On this day in history, American Olympic sprinters Tommie Smith and John Carlos stood atop the medal podium at the 1968 Summer Games in Mexico City, bowed their heads and raised black-gloved fists during the playing of the American national anthem. Smith and Carlos (both of whom are National Track and Field Hall of Famers) were kicked out of the Olympic village, suspended from the U.S. team, and even received death threats.
But neither man ever apologized for his raised fist or his bowed head.
The Australian silver medalist in the 200 meters in 1968, Peter Norman, displayed his solidarity with their action by wearing an Olympic Project for Human Rights badge during the medal ceremony.
In 2012, Carlos said in an interview:
It’s like this: If I don’t stand and fight for change, then I’m part of the tyranny that’s taking place. I refuse to succumb to being a second class citizen, and not being able to go the university of my choice, or live in this community. I refuse to always be the doorman, or the guy who cleans the toilets. You can’t whitewash what God has planned for me in my life.”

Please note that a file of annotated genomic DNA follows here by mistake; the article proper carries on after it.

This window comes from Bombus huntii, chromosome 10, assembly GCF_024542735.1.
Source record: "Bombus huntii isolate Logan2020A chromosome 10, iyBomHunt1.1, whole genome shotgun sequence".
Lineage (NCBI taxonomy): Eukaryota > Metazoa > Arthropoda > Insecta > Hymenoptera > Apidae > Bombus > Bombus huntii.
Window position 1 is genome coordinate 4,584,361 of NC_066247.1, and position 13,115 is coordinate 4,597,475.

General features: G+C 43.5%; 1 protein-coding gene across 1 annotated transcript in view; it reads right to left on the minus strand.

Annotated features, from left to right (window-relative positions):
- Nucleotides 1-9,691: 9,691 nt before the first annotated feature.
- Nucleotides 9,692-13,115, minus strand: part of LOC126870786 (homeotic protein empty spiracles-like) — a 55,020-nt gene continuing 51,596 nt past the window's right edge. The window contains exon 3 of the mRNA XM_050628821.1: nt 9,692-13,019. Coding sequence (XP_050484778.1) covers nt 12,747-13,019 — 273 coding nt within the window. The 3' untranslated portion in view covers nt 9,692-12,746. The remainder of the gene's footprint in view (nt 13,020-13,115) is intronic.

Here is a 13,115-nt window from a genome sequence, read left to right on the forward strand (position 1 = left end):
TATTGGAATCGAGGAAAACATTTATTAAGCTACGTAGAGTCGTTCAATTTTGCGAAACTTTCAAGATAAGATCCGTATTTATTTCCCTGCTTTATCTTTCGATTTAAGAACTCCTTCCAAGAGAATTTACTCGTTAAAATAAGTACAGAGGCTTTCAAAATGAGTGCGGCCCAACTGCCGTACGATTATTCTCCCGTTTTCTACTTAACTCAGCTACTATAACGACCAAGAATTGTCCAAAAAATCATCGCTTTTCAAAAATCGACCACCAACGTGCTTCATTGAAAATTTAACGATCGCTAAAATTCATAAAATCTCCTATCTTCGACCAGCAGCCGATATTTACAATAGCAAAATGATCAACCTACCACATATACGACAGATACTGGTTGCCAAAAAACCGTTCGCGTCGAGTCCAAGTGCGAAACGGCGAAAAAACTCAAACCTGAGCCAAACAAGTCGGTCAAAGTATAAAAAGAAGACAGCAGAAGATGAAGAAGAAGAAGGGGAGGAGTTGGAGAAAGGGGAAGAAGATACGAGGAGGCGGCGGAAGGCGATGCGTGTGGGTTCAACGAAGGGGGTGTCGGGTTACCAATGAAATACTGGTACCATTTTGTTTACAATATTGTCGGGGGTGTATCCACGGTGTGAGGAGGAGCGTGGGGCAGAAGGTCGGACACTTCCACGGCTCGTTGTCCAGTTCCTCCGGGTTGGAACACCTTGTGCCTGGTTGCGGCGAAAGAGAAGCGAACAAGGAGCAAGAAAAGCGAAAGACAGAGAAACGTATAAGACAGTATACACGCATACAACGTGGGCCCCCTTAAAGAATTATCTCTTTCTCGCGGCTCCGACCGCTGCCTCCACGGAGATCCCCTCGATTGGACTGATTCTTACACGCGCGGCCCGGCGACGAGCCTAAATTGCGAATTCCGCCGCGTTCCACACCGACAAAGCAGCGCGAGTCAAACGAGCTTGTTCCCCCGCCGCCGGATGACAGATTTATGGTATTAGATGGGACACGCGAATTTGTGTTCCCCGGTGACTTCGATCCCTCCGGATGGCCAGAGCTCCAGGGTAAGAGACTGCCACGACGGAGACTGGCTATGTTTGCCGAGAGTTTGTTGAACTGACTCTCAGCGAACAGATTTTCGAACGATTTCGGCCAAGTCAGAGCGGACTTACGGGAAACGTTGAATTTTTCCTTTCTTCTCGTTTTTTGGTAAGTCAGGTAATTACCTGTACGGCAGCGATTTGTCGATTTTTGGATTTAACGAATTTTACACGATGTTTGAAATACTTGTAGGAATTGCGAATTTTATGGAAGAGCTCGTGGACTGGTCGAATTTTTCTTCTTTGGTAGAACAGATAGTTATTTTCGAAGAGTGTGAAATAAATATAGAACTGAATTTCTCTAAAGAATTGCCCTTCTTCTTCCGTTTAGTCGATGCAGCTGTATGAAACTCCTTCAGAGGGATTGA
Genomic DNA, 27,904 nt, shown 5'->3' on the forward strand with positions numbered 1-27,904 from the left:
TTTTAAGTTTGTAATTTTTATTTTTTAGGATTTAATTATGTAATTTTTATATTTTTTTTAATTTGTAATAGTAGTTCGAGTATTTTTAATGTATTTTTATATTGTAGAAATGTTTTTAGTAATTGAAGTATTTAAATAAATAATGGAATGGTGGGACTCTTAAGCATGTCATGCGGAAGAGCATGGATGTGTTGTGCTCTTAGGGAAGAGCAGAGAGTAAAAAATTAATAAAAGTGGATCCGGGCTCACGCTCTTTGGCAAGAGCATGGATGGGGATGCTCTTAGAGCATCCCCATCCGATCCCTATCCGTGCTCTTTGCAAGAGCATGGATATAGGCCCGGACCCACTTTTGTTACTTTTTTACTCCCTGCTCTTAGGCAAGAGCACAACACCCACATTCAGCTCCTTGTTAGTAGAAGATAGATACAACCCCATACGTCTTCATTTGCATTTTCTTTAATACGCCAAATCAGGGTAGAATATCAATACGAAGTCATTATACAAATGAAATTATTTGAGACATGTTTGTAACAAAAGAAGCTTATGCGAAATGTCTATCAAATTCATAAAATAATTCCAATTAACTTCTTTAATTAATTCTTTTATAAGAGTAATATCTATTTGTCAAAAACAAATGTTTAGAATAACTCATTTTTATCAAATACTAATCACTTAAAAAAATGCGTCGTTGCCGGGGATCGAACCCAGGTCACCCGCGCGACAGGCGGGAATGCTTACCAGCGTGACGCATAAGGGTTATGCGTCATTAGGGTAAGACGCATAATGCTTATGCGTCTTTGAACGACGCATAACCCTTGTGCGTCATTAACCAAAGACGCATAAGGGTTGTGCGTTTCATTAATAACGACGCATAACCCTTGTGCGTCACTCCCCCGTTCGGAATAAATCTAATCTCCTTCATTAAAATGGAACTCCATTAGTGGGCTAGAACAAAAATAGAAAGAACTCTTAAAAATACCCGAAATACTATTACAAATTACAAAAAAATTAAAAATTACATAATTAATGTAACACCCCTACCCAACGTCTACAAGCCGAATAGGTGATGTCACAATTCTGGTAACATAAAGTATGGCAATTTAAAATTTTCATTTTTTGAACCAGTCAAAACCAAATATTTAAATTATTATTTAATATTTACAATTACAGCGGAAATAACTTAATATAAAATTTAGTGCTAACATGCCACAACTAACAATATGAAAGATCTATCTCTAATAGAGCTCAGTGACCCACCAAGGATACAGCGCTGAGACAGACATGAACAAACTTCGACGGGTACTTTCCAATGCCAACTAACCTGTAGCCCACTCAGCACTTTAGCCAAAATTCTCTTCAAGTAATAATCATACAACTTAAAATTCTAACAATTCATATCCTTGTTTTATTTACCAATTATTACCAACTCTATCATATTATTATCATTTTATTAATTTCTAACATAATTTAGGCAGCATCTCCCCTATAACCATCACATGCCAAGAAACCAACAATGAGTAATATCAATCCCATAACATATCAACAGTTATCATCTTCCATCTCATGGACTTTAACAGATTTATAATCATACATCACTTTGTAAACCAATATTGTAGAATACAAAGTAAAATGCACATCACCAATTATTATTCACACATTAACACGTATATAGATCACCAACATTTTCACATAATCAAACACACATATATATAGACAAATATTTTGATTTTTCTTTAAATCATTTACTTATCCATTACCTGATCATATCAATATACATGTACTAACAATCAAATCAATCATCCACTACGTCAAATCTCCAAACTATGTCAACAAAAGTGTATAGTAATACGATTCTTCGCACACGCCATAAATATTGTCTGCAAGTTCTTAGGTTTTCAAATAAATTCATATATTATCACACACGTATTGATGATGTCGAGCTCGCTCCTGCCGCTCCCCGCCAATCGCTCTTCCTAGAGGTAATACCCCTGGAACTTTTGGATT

Carlos reported that Norman was scorned for his support, and not even acknowledged at the 2000 Olympic games in Australia. In spite of this, Norman never changed his position on human rights. In 2006, both Smith and Carlos were pallbearers at Norman’s funeral.